Sunday, December 16, 2007

Josipovici's Creative Negation. Sunday Salon

It's been a long time since I've had a Sunday at leisure. For three weeks running it was bronchitis and tooth trauma (at least that's over); then a broken RSS feed. This time, it's moving day tomorrow. All but a few books are packed in boxes. Much cleaning to do and other final preparations, but before I pack up the computer, I want to offer a few thoughts on Josipovici. I've just finished The Singer on the Shore. This is book by a writer, something to keep in mind when you read these essays; he is writing about how and what he reads, of those ideas and experiences that nourish or impede his work. He is not, and doesn't claim to be a philosopher, he doesn't draw on ideas from psychoanalysis , or probe too deeply into critical theory. You won't find Zizekian pyrotechnics, or elaborate linguistic puzzles on the order of Derida or Lacan, or the condensation and ellipses of Blanchot; if that's what you expect when you come to these essays, you will be disappointed. But you shouldn't be. He is none of these things, but that is not his weakness, but his strength.

When he began to work on his first novel, The Inventory, he found himself unable to write an opening that satisfied him. Again and again he tried to describe the room where the possessions of the deceased lay scattered about waiting to be inventoried for his survivors. Every attempt failed, until he realized that this description of the room simply didn't interest him. He was doing it because it was a convention. When you enter a scene in a novel, the narrator fills the space with images, with sound or silence, with atmosphere that sets the tone and mood, but this was not what he had in mind when he began to write, this was not what interested him; it was not what he needed to do; it was not what this novel required. I can't think of a better illustration of Josipovici's essential integrity. He does not--he cannot--simply follow a convention simply because it has worked for others. In that first novel he encountered the kind of block that is no block at all, but those defining limitations indispensable to all successful creative efforts. In the essay, "This is Not Your Rest," we find the same idea in another context.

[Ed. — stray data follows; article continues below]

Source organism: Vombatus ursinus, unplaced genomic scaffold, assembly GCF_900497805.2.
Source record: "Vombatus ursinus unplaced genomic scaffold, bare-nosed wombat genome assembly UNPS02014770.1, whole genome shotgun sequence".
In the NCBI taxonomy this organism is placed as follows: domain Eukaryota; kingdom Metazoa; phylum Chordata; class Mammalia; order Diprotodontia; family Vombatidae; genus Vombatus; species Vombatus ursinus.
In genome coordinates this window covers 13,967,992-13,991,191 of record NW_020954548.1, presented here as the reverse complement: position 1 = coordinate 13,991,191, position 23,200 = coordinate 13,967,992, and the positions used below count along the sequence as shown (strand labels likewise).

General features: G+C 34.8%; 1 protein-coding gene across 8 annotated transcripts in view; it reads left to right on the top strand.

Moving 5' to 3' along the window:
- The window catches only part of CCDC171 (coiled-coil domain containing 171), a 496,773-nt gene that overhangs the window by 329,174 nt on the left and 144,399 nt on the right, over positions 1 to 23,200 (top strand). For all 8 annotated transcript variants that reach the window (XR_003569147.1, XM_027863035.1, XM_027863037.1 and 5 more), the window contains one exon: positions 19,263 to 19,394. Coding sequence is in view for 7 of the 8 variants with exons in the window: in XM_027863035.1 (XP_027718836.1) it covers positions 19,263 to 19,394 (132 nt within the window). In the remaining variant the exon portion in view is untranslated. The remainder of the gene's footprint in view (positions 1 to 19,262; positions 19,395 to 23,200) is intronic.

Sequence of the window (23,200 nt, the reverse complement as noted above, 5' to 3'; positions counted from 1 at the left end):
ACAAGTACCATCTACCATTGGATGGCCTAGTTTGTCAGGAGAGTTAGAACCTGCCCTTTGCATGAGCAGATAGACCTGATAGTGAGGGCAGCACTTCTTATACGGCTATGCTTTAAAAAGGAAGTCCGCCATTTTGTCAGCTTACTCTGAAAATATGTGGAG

It was Stravinsky once again who most perfectly summed up the paradox. He remarks somewhere that had Beethoven had Mozart's lyric gift he would never have developed his own remarkable talents. In other words, what is required is that we make the most of what we have and do not mourn the absence of what we do not have. Because circumstances have caused certain roads to be blocked to you, you are forced to discover others, which might never have been found had it not been for you and your circumstances. For what do Kafka's and Proust's remarkable fictions, Eliot's remarkable poems emerge from, if not the profound sense that all ways were blocked to them?"

I wrote in my journal, after copying out this passage (mentioning that one should certainly add to this list, Beckett--evading the shadow of Joyce), that the other side here, is how easy it is for most to go on imitating, expanding on what others have discovered with little sense of "being blocked" by their predecessors achievements. This made me wonder which, then, comes first? Is it because the artist finds one path blocked that he is forced to find another--forced by circumstances to work out another way? Or is there something already present, a sense, perhaps, of his own as yet unrealized work that rises up, as it were, in rebellion, and will not let him follow any other way in good conscience? There is nothing "out there" blocking the way. It comes from within... or rather, is itself, from the beginning, a part, and a participant, in the process; the negative, the "not this, not this not this" that makes this possible.

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